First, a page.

In general, Yankees fans tend to be impatient. They don’t like having a merely adequate player at the bottom of the lineup or as a 5th starter. And, if someone gets hurt (which has been far too common this season), it’s expected of the replacement to not miss a beat.
When Andy Pettitte broke his ankle on June 27th, Freddy Garcia returned to the rotation after being removed in April due to poor performance. Some people clamored for David Phelps to take over after pitching very well in relief. As the deadline approached, the Yankees were in on now Rangers pitcher Ryan Dempster, but talks really never got too serious. Despite plenty of people calling for his head, Garcia has been extremely serviceable since rejoining the rotation. He won his 150th career game yesterday, so the track record is there as well (Yes I understand W/L for a SP is meaningless, but it shows longevity in this case).
Before dissecting his performance since getting back into the rotation in July, let’s recap just how bad he was in April. In 13 2/3 innings, he allowed 19 earned runs (12.51 ERA) and 3 home runs. He allowed 25 hits and walked 5. This was good for an astounding .474 wOBA against, with batters absolutely clobbering the ball off him to a tune of a 42.3% line drive rate, inflating his BABIP to .440 and opponent BA to .391. Normally, a BABIP that high signals bad luck, but the line drive rate makes it pretty clear that batters were teeing off Garcia. This abysmal performance made it easy to take Garcia out of the rotation in favor of Pettitte when he first joined the Yankees in 2012.
Freddy actually pitched well out of the bullpen, posting a 1.56 ERA and 2.97 FIP in 17 1/3 innings, much in thanks to cutting down on the long ball and reducing line drive rate to 13.7%, bringing his season rate closer to career rate of 20.5%.
Once Pettite went down, Garcia capitalized on the opportunity, making his first start back in the rotation against Tampa on July 2nd. He tossed 5 1/3 innings and allowed 2 runs in a no decision (Yankees lost 4-3). Since then, he’s made 7 starts, allowing no more than 3 runs each time except on July 19th vs. Oakland when he allowed 4.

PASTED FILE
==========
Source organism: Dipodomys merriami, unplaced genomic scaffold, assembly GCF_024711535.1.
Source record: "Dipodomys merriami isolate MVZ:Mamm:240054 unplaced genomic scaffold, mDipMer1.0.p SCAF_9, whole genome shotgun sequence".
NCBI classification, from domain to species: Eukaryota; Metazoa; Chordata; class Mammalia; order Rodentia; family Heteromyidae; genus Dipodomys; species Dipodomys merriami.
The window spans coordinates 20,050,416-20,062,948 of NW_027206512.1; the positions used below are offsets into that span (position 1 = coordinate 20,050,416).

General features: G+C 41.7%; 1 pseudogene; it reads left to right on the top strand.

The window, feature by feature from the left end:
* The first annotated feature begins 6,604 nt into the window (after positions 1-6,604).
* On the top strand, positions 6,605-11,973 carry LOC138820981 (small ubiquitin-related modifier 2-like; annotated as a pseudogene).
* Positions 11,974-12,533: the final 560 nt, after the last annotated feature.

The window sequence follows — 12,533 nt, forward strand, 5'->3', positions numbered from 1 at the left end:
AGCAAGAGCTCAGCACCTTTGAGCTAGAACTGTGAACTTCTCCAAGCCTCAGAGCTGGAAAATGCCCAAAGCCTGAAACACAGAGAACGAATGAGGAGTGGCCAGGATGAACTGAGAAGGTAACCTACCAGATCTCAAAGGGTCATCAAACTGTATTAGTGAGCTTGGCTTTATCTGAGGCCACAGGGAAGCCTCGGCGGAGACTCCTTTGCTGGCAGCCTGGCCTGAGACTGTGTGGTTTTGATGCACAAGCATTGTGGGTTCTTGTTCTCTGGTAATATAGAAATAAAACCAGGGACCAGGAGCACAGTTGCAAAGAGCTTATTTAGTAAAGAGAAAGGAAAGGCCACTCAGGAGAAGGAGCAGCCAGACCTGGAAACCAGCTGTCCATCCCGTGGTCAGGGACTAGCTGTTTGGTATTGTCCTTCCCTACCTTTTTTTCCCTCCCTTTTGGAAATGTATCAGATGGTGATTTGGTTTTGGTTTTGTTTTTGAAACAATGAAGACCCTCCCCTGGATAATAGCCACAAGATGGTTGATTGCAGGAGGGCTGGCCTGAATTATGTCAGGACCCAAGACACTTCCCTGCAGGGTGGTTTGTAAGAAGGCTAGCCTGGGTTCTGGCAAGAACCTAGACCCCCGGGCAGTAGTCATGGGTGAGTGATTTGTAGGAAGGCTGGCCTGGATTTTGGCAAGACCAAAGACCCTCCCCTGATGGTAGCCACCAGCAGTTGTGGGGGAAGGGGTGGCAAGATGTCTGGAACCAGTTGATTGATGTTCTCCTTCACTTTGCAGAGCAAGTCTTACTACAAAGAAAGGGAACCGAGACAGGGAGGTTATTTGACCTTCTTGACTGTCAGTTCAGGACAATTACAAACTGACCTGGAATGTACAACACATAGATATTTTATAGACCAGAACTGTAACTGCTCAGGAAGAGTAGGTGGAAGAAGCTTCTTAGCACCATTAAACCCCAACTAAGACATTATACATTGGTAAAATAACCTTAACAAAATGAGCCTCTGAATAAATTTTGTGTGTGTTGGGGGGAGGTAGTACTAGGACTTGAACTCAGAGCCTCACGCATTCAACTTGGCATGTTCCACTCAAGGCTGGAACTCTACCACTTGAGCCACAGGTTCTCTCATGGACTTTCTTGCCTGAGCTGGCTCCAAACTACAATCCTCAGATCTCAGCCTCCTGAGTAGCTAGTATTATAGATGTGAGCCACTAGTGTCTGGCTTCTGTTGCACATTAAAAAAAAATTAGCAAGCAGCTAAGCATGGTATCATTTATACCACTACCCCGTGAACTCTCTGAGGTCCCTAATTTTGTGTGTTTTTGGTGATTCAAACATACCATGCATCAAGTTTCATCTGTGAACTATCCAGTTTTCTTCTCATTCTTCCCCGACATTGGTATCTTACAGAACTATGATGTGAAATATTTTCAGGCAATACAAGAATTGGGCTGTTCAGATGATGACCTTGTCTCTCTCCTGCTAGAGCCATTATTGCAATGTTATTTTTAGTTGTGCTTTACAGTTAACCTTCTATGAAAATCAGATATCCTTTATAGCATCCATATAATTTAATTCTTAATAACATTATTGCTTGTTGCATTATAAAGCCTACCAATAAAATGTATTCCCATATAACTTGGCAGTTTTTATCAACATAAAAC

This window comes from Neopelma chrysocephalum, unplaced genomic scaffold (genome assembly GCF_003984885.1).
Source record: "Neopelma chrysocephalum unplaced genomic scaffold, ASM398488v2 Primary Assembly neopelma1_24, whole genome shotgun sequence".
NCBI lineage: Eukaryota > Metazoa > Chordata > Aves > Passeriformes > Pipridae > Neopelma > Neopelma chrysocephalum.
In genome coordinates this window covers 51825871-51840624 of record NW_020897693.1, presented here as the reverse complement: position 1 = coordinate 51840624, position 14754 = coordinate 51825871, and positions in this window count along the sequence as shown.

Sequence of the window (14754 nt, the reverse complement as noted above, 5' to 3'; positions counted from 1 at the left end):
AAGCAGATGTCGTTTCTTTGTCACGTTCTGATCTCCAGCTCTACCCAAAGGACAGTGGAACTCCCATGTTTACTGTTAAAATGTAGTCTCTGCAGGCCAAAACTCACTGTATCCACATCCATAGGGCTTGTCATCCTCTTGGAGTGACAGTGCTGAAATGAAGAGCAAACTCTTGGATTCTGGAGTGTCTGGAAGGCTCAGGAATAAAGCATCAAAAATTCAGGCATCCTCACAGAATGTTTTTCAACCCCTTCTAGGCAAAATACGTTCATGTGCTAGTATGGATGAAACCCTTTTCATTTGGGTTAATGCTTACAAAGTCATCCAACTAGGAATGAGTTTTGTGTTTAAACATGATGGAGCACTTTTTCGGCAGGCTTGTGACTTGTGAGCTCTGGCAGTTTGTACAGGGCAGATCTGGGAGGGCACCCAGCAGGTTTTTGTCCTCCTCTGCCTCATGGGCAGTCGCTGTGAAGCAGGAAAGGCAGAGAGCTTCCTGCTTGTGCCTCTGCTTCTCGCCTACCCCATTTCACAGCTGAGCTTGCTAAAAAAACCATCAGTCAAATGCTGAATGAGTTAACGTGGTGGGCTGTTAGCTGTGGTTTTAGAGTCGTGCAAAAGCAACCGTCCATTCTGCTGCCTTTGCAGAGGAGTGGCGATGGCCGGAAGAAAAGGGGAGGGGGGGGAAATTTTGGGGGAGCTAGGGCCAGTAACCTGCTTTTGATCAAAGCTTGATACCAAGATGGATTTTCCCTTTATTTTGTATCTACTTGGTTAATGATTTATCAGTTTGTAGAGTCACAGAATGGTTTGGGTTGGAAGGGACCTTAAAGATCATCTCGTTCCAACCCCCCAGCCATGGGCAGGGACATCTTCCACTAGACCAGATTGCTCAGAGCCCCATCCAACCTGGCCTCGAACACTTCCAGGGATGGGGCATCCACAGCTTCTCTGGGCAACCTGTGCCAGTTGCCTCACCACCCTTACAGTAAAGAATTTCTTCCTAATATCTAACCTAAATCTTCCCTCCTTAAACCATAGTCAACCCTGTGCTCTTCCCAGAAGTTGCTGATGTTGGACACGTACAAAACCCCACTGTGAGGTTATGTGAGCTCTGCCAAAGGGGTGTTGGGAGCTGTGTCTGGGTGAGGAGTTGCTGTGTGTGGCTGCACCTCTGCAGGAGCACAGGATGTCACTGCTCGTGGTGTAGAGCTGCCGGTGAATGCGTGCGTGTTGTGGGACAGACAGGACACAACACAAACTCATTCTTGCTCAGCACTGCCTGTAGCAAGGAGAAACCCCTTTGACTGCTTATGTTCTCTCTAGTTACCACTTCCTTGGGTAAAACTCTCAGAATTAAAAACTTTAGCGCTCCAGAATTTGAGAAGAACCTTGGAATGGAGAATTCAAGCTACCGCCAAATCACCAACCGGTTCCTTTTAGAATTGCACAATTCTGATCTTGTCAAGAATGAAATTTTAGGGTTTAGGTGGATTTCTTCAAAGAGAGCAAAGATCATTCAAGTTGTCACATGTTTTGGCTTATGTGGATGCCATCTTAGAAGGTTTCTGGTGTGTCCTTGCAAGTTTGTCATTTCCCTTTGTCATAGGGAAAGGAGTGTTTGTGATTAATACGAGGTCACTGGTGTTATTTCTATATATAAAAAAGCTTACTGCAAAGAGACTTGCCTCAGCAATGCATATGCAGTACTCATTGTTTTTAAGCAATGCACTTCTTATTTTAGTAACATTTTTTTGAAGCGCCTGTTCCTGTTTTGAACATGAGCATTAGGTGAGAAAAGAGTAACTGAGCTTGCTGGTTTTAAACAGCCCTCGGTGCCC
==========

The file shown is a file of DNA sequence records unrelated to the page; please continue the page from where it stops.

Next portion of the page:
By my count, if Pettitte returns around September 15th, Garcia has at most 7 starts left (there are 3 off days so he could be skipped, cutting it down to 4). This begs the question, can Garcia continue his respectable run? It may not even matter, given the fact that he could be skipped 3 times. However, during the dog days of August, it might not be a bad time to give some starters an extra day of rest to keep them fresh, especially with a comfortable 7 game division lead in the loss column.
The answer is yes, Freddy can be trusted to hold down the 5th spot through 7 more starts. Since July, all 3 ERA estimators are basically in agreement: FIP at 4.10, xFIP at 4.22, and SIERA at 4.26. He’s only slightly outpitched these metrics with a 3.95 ERA, but I doubt any realistic Yankee fan would be unhappy with an ERA between 4.10 and 4.26 the rest of the way. Think about it this way, he could allow 3 runs in 6 innings every start the rest of the way (4.50 ERA), and the Yankees would probably win nearly all of those games.
It’s not like Freddy has gotten lucky since rejoining the rotation, either. Take a look at his stat line since July 2nd compared to the rest of the season, and keep in mind the season row at the bottom excludes his 17 1/3 innings as a reliever. Additionally, note that many of his numbers in April are incredibly poor thanks to a sample size of 13 2/3 innings.
His BABIP is .315 and line drive rate is 24.2% since July 2nd. Meanwhile, his career BABIP is .285 and line drive rate is 20.5%. This may indicate the Garcia is still due for some additional improvement. We should though compare these metrics over his past two full seasons as a starter, considering he was more of a power pitcher in his early days with Seattle, and he only made 23 starts from 2007 through 2009. His BABIPs in 2010 and 2011 were .290 and .292, and line drive rates 21.1% and 22.3%, all above overall career averages. All told, since rejoining the staff, he has gotten slightly unlucky on batted balls. Regardless, he’s been able to sustain himself by stranding runners at a 78% clip, above is 73% career mark, along with 71% in 2010 and 77% last season. If anything, we can expect his strand rate to regress slightly, and his BABIP to improve. The combination of these two occurrences essentially cancel each other out.
Ultimately, there’s nothing to worry about when it comes to Sweaty Freddy. His ERA estimators are all in line and he may even still be getting slightly unlucky on batted balls. He’s more than held his own since July, and should be able to continue through mid-September. Yes, David Phelps has been impressive with a 2.50 ERA and 3.10 SIERA this season, but he would need to be stretched out again,. Plus, Phelps could emerge into a solid middle relief option if he continues this performance. Lastly, Dempster would have been an upgrade too, but would the cost truly be worth it? Barring additional injury, Garcia isn’t going to make any playoff starts anyway.With the way Garcia has handled the spot, it’ll be easier to not rush Pettitte back. It’s essential to get Andy 100% for the postseason, and with the way Garcia has thrown, there’s no reason to push Pettitte. Yes, X-Rays looked good yesterday, but at the same time, nobody wants another setback. Barring an unforeseen and sudden decline in performance, Garcia is the best option for the next month and a half.
Photo by Keith Allison [CC-BY-SA-2.0], via Wikimedia Commons